We do need to support emojis and pictograms in fonts unless someone is going to do a haiku specific icon for each unicode. If I for some reason needed the bus symbol, I don’t want to spend time drawing when I can just use a pre-made icon for it.
The other discussion is that SVG and bitmaps in fonts take up a lot of disk space and SVG also needs an XML-parser and are usually quite memory heavy. So compacting things with a more efficient format would make a lot of sense. So if someone wants to investigate what can potentially be done there, I think we shouldn’t be so negative even before there are any conclusions on what can be done.
Perhaps it was unwise of me to refer to “icon banks” as fonts just because “web fonts” are used to implement them in web pages. My first goal was to create an SVG alternative based on HVIF. As an added bonus, I wanted to share sub-shapes between the icons in the bank. Color palettes as presets could be another bonus that isn’t possible within true-color formatted SVGs. An HVIF bank would be uniquely qualified to keep the data types separately used but collectively shared.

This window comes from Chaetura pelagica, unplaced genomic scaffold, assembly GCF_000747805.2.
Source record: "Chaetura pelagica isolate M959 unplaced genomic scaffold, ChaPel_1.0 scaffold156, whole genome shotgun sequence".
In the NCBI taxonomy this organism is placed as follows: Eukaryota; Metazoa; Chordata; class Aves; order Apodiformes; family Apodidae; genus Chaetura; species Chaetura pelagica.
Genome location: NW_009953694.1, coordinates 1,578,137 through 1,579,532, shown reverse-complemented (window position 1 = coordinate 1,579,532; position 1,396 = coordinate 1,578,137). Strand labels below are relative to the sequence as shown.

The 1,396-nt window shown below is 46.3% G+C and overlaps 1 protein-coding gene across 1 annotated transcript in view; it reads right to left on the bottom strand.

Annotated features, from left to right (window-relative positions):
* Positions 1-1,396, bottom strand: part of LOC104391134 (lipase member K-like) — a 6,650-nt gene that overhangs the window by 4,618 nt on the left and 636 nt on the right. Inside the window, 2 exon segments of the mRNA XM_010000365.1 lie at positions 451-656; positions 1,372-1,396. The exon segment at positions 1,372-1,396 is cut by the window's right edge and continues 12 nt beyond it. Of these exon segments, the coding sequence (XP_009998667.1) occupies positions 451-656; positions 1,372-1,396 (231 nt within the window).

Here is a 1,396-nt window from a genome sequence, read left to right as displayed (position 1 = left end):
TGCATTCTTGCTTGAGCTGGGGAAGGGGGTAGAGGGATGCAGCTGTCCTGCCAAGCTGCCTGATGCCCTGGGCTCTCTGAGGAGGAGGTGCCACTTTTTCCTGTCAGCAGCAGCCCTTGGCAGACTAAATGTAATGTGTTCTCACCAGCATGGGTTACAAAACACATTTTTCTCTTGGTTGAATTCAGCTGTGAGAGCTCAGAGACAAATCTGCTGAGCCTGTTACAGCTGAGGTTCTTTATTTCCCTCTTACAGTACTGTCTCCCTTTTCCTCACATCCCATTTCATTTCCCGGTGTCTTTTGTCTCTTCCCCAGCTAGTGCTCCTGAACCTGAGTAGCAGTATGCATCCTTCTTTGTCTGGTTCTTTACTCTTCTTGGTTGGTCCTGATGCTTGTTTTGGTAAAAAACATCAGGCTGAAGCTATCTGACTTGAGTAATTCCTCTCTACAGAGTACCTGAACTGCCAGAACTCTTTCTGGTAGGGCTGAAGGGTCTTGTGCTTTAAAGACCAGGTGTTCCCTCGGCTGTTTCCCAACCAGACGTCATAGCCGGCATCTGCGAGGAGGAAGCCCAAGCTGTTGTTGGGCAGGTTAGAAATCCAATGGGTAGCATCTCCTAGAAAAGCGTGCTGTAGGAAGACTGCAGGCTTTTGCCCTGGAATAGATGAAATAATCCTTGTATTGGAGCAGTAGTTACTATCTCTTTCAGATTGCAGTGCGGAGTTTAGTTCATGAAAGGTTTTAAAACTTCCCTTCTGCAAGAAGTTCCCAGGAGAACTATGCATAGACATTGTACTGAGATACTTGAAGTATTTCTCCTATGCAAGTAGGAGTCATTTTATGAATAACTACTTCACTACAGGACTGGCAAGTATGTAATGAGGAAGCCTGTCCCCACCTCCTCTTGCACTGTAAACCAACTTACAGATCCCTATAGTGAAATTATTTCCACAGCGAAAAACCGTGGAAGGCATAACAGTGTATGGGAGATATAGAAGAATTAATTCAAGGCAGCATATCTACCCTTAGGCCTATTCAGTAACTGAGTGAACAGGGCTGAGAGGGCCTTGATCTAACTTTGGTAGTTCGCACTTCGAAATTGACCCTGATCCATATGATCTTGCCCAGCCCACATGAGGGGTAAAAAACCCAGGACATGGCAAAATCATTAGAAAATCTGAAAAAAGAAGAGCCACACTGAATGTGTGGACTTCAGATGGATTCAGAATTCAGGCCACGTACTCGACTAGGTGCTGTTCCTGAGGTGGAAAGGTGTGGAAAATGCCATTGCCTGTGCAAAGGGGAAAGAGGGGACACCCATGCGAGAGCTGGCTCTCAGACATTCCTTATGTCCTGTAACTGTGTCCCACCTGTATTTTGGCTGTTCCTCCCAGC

If HarfBuzz or something similar is needed to implement Unicode out of those icons or ligatures via algorithmic rendering, that would be a future issue that could be dealt with separately. Should I change the name of the thread to “Haiku-native icon bank format?” or something similar?
OpenType already supports color fonts in its own vector format, which is not SVG:
Not that color fonts are a good idea in the first place.
Those flags were actually original IOM icons. The reason I only grudgingly accepted them being removed from the language menus ofthe FirstBootPrompt and the user guide.